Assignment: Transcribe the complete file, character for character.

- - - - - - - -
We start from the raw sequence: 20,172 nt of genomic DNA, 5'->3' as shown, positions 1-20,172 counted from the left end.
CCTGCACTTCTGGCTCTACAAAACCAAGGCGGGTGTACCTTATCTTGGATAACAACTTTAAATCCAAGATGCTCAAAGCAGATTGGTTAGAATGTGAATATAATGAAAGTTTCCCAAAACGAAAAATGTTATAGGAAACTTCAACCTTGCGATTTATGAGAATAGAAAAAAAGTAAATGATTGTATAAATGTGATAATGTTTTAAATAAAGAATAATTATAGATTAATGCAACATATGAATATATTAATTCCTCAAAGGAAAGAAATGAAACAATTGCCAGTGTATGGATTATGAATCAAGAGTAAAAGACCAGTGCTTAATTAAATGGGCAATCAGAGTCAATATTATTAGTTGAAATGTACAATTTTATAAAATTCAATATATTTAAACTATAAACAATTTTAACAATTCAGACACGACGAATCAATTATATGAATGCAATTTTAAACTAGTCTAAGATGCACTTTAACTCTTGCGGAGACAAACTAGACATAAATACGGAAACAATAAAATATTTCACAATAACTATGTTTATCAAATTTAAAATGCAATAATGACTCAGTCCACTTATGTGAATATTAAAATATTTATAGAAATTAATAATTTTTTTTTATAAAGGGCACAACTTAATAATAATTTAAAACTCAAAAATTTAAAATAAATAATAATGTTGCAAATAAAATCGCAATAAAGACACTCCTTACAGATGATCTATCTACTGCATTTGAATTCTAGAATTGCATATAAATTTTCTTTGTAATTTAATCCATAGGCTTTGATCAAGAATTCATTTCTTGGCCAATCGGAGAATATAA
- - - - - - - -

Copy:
We start from the raw sequence: 20,172 nt of genomic DNA, 5'->3' as shown, positions 1-20,172 counted from the left end.
CCTGCACTTCTGGCTCTACAAAACCAAGGCGGGTGTACCTTATCTTGGATAACAACTTTAAATCCAAGATGCTCAAAGCAGATTGGTTAGAATGTGAATATAATGAAAGTTTCCCAAAACGAAAAATGTTATAGGAAACTTCAACCTTGCGATTTATGAGAATAGAAAAAAAGTAAATGATTGTATAAATGTGATAATGTTTTAAATAAAGAATAATTATAGATTAATGCAACATATGAATATATTAATTCCTCAAAGGAAAGAAATGAAACAATTGCCAGTGTATGGATTATGAATCAAGAGTAAAAGACCAGTGCTTAATTAAATGGGCAATCAGAGTCAATATTATTAGTTGAAATGTACAATTTTATAAAATTCAATATATTTAAACTATAAACAATTTTAACAATTCAGACACGACGAATCAATTATATGAATGCAATTTTAAACTAGTCTAAGATGCACTTTAACTCTTGCGGAGACAAACTAGACATAAATACGGAAACAATAAAATATTTCACAATAACTATGTTTATCAAATTTAAAATGCAATAATGACTCAGTCCACTTATGTGAATATTAAAATATTTATAGAAATTAATAATTTTTTTTTATAAAGGGCACAACTTAATAATAATTTAAAACTCAAAAATTTAAAATAAATAATAATGTTGCAAATAAAATCGCAATAAAGACACTCCTTACAGATGATCTATCTACTGCATTTGAATTCTAGAATTGCATATAAATTTTCTTTGTAATTTAATCCATAGGCTTTGATCAAGAATTCATTTCTTGGCCAATCGGAGAATATAA